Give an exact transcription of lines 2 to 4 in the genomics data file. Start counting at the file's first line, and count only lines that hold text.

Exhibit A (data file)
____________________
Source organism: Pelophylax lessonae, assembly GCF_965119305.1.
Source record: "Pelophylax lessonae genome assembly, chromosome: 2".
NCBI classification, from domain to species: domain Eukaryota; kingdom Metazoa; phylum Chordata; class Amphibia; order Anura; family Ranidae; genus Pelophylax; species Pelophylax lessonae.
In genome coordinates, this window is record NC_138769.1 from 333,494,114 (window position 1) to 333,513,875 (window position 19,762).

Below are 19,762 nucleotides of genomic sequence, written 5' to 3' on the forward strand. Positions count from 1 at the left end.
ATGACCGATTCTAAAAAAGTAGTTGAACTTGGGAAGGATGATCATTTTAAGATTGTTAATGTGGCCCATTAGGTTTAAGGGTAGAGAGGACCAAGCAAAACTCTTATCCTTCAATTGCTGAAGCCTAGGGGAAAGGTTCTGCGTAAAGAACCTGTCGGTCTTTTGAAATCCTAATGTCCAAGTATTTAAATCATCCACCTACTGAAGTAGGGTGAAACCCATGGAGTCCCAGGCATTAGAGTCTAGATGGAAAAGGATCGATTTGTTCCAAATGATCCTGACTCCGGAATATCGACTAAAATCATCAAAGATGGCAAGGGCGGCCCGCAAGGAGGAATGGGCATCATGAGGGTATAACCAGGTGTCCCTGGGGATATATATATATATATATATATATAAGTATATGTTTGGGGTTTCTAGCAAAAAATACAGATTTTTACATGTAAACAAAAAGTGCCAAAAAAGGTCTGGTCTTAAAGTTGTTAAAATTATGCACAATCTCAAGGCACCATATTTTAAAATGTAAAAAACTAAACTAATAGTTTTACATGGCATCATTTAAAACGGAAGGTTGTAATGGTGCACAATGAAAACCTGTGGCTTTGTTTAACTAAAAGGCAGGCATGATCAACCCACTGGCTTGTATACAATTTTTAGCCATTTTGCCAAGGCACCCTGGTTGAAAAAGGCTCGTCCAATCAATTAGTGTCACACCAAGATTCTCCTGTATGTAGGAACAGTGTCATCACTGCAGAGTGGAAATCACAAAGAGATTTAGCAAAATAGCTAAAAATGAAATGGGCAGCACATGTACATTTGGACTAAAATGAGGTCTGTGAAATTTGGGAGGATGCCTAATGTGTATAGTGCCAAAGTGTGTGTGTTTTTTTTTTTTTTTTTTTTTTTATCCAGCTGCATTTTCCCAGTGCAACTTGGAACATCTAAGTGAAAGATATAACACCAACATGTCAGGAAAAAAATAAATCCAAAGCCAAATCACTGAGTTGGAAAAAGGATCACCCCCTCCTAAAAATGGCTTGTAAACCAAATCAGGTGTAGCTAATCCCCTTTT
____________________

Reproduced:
Source record: "Pelophylax lessonae genome assembly, chromosome: 2".
NCBI classification, from domain to species: domain Eukaryota; kingdom Metazoa; phylum Chordata; class Amphibia; order Anura; family Ranidae; genus Pelophylax; species Pelophylax lessonae.
In genome coordinates, this window is record NC_138769.1 from 333,494,114 (window position 1) to 333,513,875 (window position 19,762).